Drilling legislation worthy of passage

Published 9:05 pm Thursday, October 7, 2010

When it comes to the BP oil spill, credit Gov. Bob Riley with being both proactive and reactive.

By executive order, Riley set up the Alabama Coastal Recovery Commission to, according to the governor, “strengthen the resilience of our state and coastal communities.” Chaired by Ricky Mathews, publisher of the Mobile Press-Register, the commission is composed of politicians and leaders mainly from Baldwin and Mobile counties. It will study the situation and “recommend ways that improve our ability to respond to future challenges and examine strategies that will mean far less suffering the next time a catastrophe threatens us.”

Sounds good.

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Mathews served on a similar commission set up by Mississippi Gov. Haley Barbour after Hurricane Katrina, so he is not without experience.

This new commission, which met for the first time Sept. 28, is focusing on long-range planning and won’t overlap with work done by Ken Feinberg’s federal claims commission. This session, attended by more than 80 panel members that included U.S. Surgeon General Regina Benjamin of Bayou La Batre, discussed a wide array of issues. Atop that list was a solution to the state’s coastal insurance dilemma.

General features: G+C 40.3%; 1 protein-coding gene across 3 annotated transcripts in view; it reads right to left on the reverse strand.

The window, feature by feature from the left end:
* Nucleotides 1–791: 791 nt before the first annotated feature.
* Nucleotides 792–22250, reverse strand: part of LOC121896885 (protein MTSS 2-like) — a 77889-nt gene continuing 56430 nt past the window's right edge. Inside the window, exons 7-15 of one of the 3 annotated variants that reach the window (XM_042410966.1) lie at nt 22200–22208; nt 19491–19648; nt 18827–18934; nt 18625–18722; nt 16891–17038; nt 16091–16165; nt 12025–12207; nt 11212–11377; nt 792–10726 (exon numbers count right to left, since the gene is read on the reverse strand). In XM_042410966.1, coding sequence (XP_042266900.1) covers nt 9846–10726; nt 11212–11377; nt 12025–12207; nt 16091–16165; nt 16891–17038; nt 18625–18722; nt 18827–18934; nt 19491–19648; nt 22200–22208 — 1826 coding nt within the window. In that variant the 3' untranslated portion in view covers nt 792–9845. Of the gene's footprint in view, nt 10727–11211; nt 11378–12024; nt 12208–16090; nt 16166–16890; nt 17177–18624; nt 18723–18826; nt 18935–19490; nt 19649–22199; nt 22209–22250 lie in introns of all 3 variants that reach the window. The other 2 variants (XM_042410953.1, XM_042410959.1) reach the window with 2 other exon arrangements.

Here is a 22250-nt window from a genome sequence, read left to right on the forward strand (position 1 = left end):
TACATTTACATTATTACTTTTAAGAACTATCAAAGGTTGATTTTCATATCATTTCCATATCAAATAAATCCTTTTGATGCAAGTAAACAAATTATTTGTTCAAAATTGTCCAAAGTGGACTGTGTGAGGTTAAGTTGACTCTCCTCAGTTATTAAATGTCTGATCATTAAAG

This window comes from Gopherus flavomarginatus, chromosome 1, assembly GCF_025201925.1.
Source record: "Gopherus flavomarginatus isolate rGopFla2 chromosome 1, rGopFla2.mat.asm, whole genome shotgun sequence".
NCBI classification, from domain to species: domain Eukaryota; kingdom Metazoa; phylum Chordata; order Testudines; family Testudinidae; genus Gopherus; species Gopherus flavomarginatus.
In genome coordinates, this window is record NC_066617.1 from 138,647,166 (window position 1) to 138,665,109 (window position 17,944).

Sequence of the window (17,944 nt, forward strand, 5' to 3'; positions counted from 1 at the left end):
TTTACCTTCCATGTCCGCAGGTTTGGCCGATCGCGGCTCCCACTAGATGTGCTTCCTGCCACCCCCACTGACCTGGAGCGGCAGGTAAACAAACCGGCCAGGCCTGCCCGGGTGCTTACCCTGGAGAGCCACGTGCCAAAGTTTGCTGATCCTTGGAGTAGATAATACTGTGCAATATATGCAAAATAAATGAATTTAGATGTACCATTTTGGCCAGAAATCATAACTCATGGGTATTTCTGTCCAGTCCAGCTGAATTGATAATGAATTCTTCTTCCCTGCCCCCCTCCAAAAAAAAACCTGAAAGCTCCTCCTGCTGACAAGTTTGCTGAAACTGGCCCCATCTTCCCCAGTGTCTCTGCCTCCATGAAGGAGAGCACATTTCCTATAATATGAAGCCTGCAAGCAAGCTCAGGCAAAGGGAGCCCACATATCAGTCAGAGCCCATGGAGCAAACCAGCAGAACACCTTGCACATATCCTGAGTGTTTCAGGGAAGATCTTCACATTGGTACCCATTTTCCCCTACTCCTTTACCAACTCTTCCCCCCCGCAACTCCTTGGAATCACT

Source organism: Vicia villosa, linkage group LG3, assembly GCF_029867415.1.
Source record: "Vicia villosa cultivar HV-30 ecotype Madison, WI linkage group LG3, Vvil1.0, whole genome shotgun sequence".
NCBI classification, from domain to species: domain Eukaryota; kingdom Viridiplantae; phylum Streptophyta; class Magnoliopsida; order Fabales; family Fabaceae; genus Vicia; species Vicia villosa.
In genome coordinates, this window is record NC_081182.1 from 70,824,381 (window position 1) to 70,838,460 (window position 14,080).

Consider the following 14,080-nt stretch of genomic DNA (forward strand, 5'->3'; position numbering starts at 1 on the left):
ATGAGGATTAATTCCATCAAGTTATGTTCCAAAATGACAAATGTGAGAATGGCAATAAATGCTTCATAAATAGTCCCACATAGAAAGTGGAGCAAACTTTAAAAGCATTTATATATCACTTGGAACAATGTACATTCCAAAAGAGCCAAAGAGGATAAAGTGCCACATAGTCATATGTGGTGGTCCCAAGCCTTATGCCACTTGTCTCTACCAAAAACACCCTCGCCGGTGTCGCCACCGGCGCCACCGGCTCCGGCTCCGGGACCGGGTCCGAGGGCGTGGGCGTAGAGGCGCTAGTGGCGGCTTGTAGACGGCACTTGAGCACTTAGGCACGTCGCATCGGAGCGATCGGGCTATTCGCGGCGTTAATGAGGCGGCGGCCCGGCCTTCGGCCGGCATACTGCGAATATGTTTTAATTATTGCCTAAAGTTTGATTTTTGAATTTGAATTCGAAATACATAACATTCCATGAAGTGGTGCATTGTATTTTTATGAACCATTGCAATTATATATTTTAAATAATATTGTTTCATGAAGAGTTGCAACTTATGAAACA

As for the commission’s cost, that will come from money paid by BP in partial compensation for the oil spill. Nevertheless, will this reduce the amount of money that should go to those actually damaged by the disaster? That’s a vital question.

In light of what has taken place, it is reasonable for Riley to set up such a commission. In fact, it’s good planning. However, what Alabama does should not remove attention from what needs to be done on the national level. …

In recent years, the Senate has been where environmental bills have gone to die. And Alabama’s senators have been among those who assisted in the killing.

Here is legislation that needs to be passed. Without strong offshore-drilling regulations and restrictions on the books, a commission like the one Riley is setting up will have little solid on which to base its plans for the future.

With these regulations and restrictions in place, there is a better chance the disaster the Riley commission plans for will never occur.

The Anniston Star.